The North wind does blow and we’ve already seen snow, so how will we keep our homes warm this winter?
Our very own, Gemma Hynes has shared a few tips and tricks to save money and keep warm this winter.
In your home, around 10% of heat is lost through the windows. Invest in some thick or thermal lined curtains to hang over your windows and front door. The curtains should be longer than the frame of the window to stop heat escaping.
Leave the curtains open during the day to let in the warmth from the sunshine and shut them at dusk to keep the heat in for the evening.
If your house has single glazing, consider updating your windows to double glazing. This will add value to your home when you come to sell it and may even be a crucial requirement for some potential buyers.
However, if your house is in a conservation area or is a listed building, you may face restrictions to safeguard the character of the building. Secondary glazing might be an option as this uses a second pane behind the original window, to keep heat in but protect the heritage of the building. Check online for restrictions and guidelines when maintaining your home and be sure to get Listed Building Consent before making any alterations if you are in a listed building.
Is there much worse than a cold breeze whistling through your home?
There is little worse thn a cold breeze creeping through your home so make sure you take action by getting some draught excluders which work by stopping gaps where breezes can get in. Draught excluders for your living room and bedroom doors will keep your rooms warmer. Buy some to match the look of your room or craft one out of some scrap fabric and rice for a homemade twist.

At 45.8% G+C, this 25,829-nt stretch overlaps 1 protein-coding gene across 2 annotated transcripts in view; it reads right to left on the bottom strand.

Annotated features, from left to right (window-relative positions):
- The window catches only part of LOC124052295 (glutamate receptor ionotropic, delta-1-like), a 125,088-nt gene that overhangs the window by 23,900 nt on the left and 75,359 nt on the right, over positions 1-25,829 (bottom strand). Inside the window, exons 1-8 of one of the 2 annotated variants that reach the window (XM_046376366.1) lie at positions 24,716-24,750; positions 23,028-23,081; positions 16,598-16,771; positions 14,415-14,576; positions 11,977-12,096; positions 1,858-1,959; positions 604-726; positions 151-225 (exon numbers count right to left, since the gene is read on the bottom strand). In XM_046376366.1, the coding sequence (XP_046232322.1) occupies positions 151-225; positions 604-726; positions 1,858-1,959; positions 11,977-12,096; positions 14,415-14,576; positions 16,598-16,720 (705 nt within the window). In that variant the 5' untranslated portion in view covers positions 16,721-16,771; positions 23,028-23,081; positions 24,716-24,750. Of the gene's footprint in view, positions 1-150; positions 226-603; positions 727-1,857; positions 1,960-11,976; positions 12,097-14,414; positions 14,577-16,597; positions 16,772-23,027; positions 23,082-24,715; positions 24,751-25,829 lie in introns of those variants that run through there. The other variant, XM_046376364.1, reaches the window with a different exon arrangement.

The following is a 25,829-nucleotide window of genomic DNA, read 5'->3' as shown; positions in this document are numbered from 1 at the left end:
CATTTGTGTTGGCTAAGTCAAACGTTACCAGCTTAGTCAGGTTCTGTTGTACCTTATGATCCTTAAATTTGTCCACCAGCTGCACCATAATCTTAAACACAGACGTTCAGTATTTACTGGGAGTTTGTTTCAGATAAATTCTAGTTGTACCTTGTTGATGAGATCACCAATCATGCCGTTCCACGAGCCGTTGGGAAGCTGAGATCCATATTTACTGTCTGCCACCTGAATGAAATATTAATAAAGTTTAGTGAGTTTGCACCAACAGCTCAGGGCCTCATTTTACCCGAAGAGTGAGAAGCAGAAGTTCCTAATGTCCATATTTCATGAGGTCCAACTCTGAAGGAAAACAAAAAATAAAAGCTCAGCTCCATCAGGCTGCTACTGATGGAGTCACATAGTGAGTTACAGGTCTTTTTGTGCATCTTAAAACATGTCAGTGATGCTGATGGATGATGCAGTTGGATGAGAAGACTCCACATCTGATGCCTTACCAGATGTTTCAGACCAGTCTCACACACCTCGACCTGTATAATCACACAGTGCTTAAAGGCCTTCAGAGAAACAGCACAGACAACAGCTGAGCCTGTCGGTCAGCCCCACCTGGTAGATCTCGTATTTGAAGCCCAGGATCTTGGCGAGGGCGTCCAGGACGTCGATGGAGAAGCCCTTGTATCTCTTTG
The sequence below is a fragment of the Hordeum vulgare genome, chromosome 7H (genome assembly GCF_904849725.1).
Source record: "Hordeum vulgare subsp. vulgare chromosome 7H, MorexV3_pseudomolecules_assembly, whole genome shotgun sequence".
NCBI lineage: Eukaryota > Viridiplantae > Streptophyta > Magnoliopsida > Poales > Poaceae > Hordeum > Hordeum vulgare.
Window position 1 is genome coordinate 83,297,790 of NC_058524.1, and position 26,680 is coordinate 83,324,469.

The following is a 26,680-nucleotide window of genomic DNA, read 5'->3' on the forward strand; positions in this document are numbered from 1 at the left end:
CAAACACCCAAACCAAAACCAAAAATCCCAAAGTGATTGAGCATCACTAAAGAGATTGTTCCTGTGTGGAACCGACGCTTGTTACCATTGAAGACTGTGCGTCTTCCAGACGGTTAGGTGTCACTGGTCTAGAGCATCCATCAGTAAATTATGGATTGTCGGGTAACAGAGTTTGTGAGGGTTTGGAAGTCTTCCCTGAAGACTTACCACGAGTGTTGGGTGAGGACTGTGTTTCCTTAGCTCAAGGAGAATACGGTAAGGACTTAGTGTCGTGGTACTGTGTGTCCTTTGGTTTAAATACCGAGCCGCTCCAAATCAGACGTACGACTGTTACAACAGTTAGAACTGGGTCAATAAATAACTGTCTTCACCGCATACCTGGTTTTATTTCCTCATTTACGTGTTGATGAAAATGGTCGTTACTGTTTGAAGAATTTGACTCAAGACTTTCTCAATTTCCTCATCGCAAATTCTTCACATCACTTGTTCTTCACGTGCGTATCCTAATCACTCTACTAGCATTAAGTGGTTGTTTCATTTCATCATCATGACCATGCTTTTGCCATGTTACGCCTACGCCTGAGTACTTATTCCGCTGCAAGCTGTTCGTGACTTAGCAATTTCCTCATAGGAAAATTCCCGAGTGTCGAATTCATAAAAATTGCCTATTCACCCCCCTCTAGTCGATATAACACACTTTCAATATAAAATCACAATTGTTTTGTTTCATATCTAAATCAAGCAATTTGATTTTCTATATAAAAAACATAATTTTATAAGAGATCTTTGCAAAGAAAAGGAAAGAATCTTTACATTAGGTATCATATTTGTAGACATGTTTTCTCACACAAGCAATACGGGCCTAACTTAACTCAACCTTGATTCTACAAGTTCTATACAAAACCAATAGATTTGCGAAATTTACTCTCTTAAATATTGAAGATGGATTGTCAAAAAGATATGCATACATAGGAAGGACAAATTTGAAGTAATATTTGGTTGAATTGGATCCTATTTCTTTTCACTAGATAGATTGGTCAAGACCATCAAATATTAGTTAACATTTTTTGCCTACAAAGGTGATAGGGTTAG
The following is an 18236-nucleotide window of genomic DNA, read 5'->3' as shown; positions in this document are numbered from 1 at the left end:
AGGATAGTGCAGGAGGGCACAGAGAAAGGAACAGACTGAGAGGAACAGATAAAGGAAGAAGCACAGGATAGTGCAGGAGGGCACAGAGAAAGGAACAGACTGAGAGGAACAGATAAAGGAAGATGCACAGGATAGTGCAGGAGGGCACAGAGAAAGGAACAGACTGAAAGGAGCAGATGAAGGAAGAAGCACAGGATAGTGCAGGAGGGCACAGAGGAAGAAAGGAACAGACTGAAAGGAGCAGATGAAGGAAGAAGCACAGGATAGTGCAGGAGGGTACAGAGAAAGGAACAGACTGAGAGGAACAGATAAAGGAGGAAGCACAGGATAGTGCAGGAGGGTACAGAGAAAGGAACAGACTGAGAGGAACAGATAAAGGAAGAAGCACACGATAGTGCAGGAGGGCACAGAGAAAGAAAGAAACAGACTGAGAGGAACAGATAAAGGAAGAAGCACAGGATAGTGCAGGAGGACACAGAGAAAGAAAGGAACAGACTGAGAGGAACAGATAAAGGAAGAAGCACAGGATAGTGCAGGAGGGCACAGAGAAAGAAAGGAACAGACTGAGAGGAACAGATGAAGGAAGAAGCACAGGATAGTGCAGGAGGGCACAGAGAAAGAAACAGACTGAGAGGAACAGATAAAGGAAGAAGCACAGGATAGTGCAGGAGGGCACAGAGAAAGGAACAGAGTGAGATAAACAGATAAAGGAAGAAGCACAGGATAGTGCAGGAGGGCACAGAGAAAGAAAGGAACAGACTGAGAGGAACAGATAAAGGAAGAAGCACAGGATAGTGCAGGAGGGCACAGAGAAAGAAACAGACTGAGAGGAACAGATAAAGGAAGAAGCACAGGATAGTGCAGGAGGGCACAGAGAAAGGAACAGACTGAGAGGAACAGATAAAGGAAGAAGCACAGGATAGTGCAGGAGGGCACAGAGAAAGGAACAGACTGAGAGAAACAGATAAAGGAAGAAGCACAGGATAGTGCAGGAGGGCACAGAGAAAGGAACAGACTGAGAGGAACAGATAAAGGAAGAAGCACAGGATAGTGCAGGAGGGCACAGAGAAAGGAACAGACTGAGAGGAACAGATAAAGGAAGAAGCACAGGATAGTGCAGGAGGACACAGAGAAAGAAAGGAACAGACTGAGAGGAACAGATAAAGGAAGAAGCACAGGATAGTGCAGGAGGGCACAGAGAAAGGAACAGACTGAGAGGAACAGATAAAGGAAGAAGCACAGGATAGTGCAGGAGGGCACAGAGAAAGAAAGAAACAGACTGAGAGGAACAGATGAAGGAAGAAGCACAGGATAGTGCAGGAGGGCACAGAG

A letterbox ‘brush’ will also stop breezes entering your home through the front door.
While it’s tempting to move your armchair as close to the radiator as possible, this will make your room colder in general as the heat leaving the radiator is absorbed by the furniture.
Try to leave the front of your radiator clear and move your furniture so it doesn’t cover it, perhaps get a few warm blankets for an extra layer.
Public Health England suggest heating homes to at least 18°C through the winter to reduce the effect of the cold on your health.
Set timers for your heating, such as setting it to turn on half an hour before you get up and get home from work and to switch off half an hour before you no longer need it.
Also, avoid turning up the thermostat to heat the house quicker, as it will take just as long for you to feel warm and result in the house being too hot later.
Finally, to make sure your heating is as efficient as possible, get your heater serviced professionally at least every 2 years and if your boiler is more than 12 years old, think about getting it replaced. It will keep you warmer and save you money.
To look for a Gas Safe registered engineer, go to https://www.gassaferegister.co.uk/